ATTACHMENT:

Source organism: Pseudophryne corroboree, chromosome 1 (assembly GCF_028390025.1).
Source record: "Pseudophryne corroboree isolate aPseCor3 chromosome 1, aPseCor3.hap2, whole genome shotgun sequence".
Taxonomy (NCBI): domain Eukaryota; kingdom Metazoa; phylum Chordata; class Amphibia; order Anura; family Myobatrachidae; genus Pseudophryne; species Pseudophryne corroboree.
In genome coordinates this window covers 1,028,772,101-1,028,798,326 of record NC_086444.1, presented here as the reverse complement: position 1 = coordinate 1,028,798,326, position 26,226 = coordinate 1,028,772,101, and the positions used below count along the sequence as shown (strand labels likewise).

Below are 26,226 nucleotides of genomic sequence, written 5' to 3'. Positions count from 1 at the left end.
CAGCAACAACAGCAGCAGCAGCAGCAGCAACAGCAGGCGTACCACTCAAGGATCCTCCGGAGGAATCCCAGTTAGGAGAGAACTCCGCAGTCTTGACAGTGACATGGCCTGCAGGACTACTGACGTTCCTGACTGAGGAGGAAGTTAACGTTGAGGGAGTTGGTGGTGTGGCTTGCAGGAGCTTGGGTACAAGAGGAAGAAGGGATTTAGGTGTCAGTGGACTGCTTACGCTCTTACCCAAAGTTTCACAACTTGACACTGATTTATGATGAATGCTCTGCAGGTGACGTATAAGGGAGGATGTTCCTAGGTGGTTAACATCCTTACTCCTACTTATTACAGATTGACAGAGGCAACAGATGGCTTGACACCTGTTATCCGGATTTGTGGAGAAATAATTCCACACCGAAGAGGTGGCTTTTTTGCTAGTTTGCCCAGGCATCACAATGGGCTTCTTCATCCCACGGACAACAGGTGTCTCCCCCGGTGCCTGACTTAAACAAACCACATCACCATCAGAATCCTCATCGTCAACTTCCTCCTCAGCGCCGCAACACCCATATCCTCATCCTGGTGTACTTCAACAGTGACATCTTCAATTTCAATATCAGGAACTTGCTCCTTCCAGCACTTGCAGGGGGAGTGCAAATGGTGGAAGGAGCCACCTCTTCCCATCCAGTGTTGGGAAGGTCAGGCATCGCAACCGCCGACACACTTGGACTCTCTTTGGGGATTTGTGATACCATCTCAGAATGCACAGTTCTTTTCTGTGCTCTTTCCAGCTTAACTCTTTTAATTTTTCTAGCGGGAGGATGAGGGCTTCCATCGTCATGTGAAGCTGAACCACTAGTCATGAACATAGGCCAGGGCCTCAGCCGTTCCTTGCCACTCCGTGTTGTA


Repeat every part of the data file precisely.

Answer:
Source organism: Pseudophryne corroboree, chromosome 1 (assembly GCF_028390025.1).
Source record: "Pseudophryne corroboree isolate aPseCor3 chromosome 1, aPseCor3.hap2, whole genome shotgun sequence".
Taxonomy (NCBI): domain Eukaryota; kingdom Metazoa; phylum Chordata; class Amphibia; order Anura; family Myobatrachidae; genus Pseudophryne; species Pseudophryne corroboree.
In genome coordinates this window covers 1,028,772,101-1,028,798,326 of record NC_086444.1, presented here as the reverse complement: position 1 = coordinate 1,028,798,326, position 26,226 = coordinate 1,028,772,101, and the positions used below count along the sequence as shown (strand labels likewise).

Below are 26,226 nucleotides of genomic sequence, written 5' to 3'. Positions count from 1 at the left end.
CAGCAACAACAGCAGCAGCAGCAGCAGCAACAGCAGGCGTACCACTCAAGGATCCTCCGGAGGAATCCCAGTTAGGAGAGAACTCCGCAGTCTTGACAGTGACATGGCCTGCAGGACTACTGACGTTCCTGACTGAGGAGGAAGTTAACGTTGAGGGAGTTGGTGGTGTGGCTTGCAGGAGCTTGGGTACAAGAGGAAGAAGGGATTTAGGTGTCAGTGGACTGCTTACGCTCTTACCCAAAGTTTCACAACTTGACACTGATTTATGATGAATGCTCTGCAGGTGACGTATAAGGGAGGATGTTCCTAGGTGGTTAACATCCTTACTCCTACTTATTACAGATTGACAGAGGCAACAGATGGCTTGACACCTGTTATCCGGATTTGTGGAGAAATAATTCCACACCGAAGAGGTGGCTTTTTTGCTAGTTTGCCCAGGCATCACAATGGGCTTCTTCATCCCACGGACAACAGGTGTCTCCCCCGGTGCCTGACTTAAACAAACCACATCACCATCAGAATCCTCATCGTCAACTTCCTCCTCAGCGCCGCAACACCCATATCCTCATCCTGGTGTACTTCAACAGTGACATCTTCAATTTCAATATCAGGAACTTGCTCCTTCCAGCACTTGCAGGGGGAGTGCAAATGGTGGAAGGAGCCACCTCTTCCCATCCAGTGTTGGGAAGGTCAGGCATCGCAACCGCCGACACACTTGGACTCTCTTTGGGGATTTGTGATACCATCTCAGAATGCACAGTTCTTTTCTGTGCTCTTTCCAGCTTAACTCTTTTAATTTTTCTAGCGGGAGGATGAGGGCTTCCATCGTCATGTGAAGCTGAACCACTAGTCATGAACATAGGCCAGGGCCTCAGCCGTTCCTTGCCACTCCGTGTTGTA